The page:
Unable to elect new leaders, Turkey’s non-Muslims face cultural erosion
Turkey’s non-Muslim foundations have been legally unable to elect new board members for six years because the government has refrained from putting new regulations in place. The result is that many crucial board seats have been left unfilled, eroding foundations’ leadership and impact, and undermining progress for Turkey’s minority communities, reported Forum 18, an Oslo-based Christian news service.
“The damage done by not being able to hold elections is enormous,” said Moris Levi, deputy leader of Turkey’s Jewish community and community foundations’ representative to the government's Directorate-General of Foundations (VGM). "Very soon it will be impossible for these institutions to carry on with so few board members.”
Turkey’s non-Muslim communities, including Armenians, Greeks, Syriac Orthodox, and Jews, representing some 2 percent of the population (around 1.5 million people), are protected under the 1923 Lausanne Treaty, following the population exchange of Greeks to their homeland and Turks to their newly created Republic.
Still, over the years, Turkey’s government has subjected these communities to difficulties, including confiscating property, removing board members and obstructing board elections, according to Forum 18. This is where the foundations come in, helping non-Muslim communities navigate life in a predominantly Muslim state.
“Despite their limitations, the community foundations are vital for community life as they are the only legal institutions which may support non-Muslim minority institutions and communities,” said Forum 18.
Under Ottoman-era regulations, boards should be elected to administer the affairs of these communities and the foundations looking after them, according to Forum 18. These foundations advanced after a 2008 update to their regulations. But in 2013 the relevant law was allowed to expire.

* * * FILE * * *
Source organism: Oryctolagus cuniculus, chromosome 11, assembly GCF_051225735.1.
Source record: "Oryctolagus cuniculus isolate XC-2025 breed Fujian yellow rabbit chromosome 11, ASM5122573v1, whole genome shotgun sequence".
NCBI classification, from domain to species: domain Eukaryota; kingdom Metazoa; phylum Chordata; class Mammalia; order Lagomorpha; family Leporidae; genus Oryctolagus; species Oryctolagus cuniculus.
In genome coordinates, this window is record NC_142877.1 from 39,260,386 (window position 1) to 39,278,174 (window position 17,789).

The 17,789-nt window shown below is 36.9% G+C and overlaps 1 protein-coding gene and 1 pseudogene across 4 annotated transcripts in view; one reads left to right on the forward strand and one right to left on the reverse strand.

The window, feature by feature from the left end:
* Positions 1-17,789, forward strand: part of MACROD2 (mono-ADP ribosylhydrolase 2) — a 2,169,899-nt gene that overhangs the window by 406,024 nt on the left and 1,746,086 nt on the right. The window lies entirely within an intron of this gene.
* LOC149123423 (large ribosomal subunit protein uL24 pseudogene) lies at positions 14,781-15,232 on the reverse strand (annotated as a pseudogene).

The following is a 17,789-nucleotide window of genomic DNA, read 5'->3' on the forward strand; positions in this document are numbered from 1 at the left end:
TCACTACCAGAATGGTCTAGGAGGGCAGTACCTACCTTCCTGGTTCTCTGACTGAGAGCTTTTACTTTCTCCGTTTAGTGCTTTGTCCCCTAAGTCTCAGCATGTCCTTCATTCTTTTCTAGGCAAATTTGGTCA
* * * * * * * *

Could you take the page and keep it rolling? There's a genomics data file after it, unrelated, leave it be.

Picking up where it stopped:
In 2015 the foundations met then-Prime Minister Ahmet Davutoğlu and presented a draft regulation proposal. The government hinted at adopting a new law, but no legislation has since appeared, said Forum 18.
The main hurdle seems to be a lack of desire on the part of Turkey’s government, overseen by the neo-Islamist Justice and Development Party (AKP). “We have made our preparations and are waiting for the political will to implement it,” VGM General Director Adnan Ertem told Agos last year, according to Forum 18.
Now all their progress is being erased as the foundations face a difficult choice: urge the government to implement regulations and leave board seats unfilled for a possibly extended period; take legal action that might compel the government to act, but could also lead to repercussions; or hold potentially illegal board elections, opening themselves up to prosecution.
Meanwhile, death, retirement, emigration, ill health, and end of term commitments have significantly reduced the number of board members, imposing extra work on those that remain, according to Forum 18.
Levi, the Jewish leader and foundations’ representative, said some foundations have only two or three remaining board members.
"We are facing the risk of losing a whole generation,” he told Forum 18. “If we cannot ensure that young, enthusiastic, visionary new board members who move with the times are in charge, we may be responsible for damaging our centuries-old cultural heritage.”